|Periodical:||Le Lotus Bleu Revue Theosophique|
From Pat Deveney's database:
Lotus Bleu, Le / Revue Theosophique Francaise.
The journal was originally the organ of the Hermes branch of the Theosophical Society in France. The director of the journal at its inception was "Jean Mattheus" the pseudonym of Arthur Arnould (1833-1895), a novelist and playwright, translator of Ibsen's poems, and political fugitive and exile after the Commune. He was a Theosophist and friend of H.P. Blavatsky although he was at the same time a S.I. in the Ordre Martiniste and a member of the H.B. of L. Blavatsky contributed part of the funding to start the journal and the name was adopted to distinguish it from Le Lotus, which was called "Le Lotus Rouge" because of the color of its cover. The name was changed to La Revue Theosophique Francaise, le Lotus Bleu (1898-1923) and then to La Revue Theosophique, le Lotus Bleu, and then in 1947 returned to Le Lotus Bleu. This is a Theosophical journal and today is the official organ in France of the Blavatsky-Olcott-Besant (Adyar) branch of the Theosophical Society. In its inception, the journal was the last of a series of conflicts and false starts that led from L'Anti-Materialiste through La Revue des Hautes-Etudes, Le Lotus, and La Revue Theosophique. See the notes under those journals. By the time the journal was begun, a little more than a year before Blavatsky's death, the occult world in France had largely defined itself in a way that made Theosophy irrelevant. Papus, who had been a thorn in the side of the T.S., withdrew from the Hermes Branch of the society (whose organ Le Lotus Bleu was) in May 1890, and a new branch (Le Lotus) was begun in September as the sole recognized representative of the society in France. In its early years the journal, whose subtitle proclaimed an interest in more than Theosophy, contained contributions by and reviews and criticisms of many of the Belle Epoque occultists, such as Louis Dramard, Franz Hartmann, Jules Lermina, Eugène Nus, et al., but it soon confined its work largely to detailing the Byzantine internal disputes of the Theosophical Society and to exegesis of the standard Theosophical works. On the publisher, Librairie de l'Art Independant, the creation of Edmond Bailly, see the note under Le Coeur. On the details of the journal's history, see Daniel Caracostea, “1890-1990: Le Lotus Bleu A Cent Ans,” Lotus Bleu (March 1990): 58-63. ATLA microfilm through 1955; BL. The Campbell Theosophical Research Library has compiled the table of contents to this journal and published it online at austheos.org. National Library of Australia. ZDB: Freiburg Inst Grenzgeb Psychol (1892 only); BNF.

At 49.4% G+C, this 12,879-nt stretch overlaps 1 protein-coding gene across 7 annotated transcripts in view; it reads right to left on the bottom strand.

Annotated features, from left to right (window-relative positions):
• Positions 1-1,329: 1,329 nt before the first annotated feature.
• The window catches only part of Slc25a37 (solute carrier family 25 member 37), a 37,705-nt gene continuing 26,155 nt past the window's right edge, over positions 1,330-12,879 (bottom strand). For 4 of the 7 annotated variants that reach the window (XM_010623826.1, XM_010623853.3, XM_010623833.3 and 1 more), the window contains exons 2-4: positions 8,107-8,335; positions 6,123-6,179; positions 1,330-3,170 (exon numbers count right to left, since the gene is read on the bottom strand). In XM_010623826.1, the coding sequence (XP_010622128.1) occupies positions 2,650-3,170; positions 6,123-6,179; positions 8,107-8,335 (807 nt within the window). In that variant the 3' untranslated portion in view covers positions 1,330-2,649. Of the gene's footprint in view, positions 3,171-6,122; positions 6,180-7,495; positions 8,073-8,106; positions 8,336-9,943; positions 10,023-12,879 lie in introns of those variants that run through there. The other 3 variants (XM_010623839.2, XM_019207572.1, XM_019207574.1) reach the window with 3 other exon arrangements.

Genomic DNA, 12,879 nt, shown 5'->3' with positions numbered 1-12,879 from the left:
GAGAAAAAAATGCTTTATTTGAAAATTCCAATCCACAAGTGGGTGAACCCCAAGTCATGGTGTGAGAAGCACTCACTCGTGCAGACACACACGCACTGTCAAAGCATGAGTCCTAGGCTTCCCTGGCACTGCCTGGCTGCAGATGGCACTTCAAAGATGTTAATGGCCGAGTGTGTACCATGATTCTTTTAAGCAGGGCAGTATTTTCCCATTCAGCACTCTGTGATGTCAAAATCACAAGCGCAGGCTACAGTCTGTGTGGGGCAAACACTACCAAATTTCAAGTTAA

The sequence of important journals involved in the fin-de-siècle French occult revival is:
|Lotus Bleu V1-2 1889-1890|
|Lotus Bleu V1 N3 1890 Jan|
|Lotus Bleu V3 N3-n4 1890-1891|
|Lotus Bleu V3 N11 1891 Jan|
|Lotus Bleu V5-6 1894-1895|
|Lotus Bleu V5 1894-1895|
|Lotus Bleu V7-8 1897|
|Lotus Bleu V7 1896|
|Lotus Bleu V7 1896-1897|
|Lotus Bleu V8 1897-1898|
|Lotus Bleu V8 N11-12 1898 Jan-feb|
|Lotus Bleu V9 1898-1899|
|Lotus Bleu V10 1899-1900|
|Revue Theosophique Lotus Bleu V12 1901-1902|
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